• prestondlee says:

      Thanks, April! Glad you liked the post! Freedom in schedule is a huge one for a lot of people (including myself). Glad to hear you’re doing a lot with your extra time. Best of luck with the health insurance, we’ll see how it all pans out, right.

  2. Evan Cormier says:

    Great insight, Preston!

    I know it’s not for everyone but, personally, I work better with a boss or someone to help keep me on track. Not all of us are Steve Jobs and with a family to care for it’s not a bad idea to keep at least a part-time day (or night) job.

    I’m really glad that you wrote this because I think a lot of people new to the field have this over-glorified perception of what goes on. Not that I don’t love it, I really can’t get enough of what I do but it is a REAL job with REAL pitfalls to look out for. Careful preparation and awareness will ensure not only profitability but also a continued passion.

    Thanks again!

    • prestondlee says:

      Great added points. Thanks for sharing! I know a lot of designers that prefer to simply work for someone else. There’s nothing wrong with wanting to design 24/7 and never have to deal with taxes and legal work, etc. Let’s not get confused: freelancing is a REAL job too. Thanks for the great comment.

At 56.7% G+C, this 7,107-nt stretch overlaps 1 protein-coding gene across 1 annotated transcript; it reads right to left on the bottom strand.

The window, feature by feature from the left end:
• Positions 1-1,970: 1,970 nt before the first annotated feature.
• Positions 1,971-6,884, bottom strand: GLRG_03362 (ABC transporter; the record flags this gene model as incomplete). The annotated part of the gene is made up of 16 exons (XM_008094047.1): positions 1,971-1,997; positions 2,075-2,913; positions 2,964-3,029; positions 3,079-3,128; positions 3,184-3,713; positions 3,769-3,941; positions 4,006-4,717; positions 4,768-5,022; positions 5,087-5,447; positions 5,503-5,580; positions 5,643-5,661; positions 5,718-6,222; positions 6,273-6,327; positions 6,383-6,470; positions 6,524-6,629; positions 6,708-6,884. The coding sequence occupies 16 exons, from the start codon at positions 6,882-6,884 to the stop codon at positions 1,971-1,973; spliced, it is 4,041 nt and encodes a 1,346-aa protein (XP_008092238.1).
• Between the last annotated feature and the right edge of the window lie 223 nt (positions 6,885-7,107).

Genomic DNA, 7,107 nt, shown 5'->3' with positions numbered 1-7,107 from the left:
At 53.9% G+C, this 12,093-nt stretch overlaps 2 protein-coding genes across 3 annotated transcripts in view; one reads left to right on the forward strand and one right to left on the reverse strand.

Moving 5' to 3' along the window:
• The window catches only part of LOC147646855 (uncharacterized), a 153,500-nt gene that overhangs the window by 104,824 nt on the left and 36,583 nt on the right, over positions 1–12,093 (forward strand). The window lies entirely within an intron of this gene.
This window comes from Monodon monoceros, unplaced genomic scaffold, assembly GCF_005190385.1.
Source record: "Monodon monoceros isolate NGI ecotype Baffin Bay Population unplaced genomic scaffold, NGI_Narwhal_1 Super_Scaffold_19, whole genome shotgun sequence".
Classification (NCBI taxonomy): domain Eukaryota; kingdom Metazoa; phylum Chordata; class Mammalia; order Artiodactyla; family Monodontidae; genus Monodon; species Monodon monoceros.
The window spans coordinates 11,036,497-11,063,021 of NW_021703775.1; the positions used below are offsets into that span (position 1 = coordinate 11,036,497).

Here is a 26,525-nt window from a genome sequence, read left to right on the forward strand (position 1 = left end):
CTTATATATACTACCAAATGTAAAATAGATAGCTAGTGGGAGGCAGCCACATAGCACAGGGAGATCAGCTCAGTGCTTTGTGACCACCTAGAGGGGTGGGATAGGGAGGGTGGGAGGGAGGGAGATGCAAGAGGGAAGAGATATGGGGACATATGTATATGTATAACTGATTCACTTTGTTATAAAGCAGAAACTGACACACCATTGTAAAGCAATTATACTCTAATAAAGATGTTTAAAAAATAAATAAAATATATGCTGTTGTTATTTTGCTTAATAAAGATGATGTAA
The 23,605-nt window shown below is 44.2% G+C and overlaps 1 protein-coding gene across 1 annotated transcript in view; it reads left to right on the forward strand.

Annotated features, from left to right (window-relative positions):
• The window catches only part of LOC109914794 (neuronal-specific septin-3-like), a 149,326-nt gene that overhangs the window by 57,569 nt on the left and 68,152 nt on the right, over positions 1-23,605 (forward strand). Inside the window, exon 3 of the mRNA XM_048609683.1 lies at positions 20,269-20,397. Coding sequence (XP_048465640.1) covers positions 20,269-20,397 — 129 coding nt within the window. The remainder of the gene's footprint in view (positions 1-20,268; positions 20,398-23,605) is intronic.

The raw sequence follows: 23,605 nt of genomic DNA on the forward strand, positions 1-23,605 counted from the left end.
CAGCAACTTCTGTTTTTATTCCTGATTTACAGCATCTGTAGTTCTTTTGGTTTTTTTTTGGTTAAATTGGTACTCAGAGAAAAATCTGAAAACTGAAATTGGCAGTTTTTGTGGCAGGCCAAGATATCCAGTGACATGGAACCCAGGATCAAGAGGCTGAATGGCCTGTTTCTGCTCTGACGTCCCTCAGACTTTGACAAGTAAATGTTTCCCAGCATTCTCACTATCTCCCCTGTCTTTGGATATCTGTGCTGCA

3. Congratulations on your new baby! I read Chris’s book a while ago and loved it. I think I am going to read it again, thanks!

    • prestondlee says:

      Thanks, Maria. I am cruising through the book and I’m almost done. Let me know how it goes on round 2. 🙂

  4. What motivates me? The experience you get from running your own business, as well as the direct contact with clients – there’s no better way to understand who you’re working for than to work with them. Having said that – I’m constantly having to weigh this up with my other goals as I also work full time, and its hard to squeeze everything in!

    • prestondlee says:

      I totally know what you mean. I also work at a desk full-time and run small businesses on the side. But I find it very fulfilling. Best of luck in all!

  5. Entrepreneurship gives me the freedom to think new.

    As an entrepreneur, what drives me is the desire to change situations in my home, community and country. How successful I will be, depend on how many people I assist around me.

    All the best for the incoming one.

  6. prestondlee says:

    Yeah! Awesome, Jude. That’s what Chris’s book is all about: building the life you want and making a difference in the world. Thanks for the comment!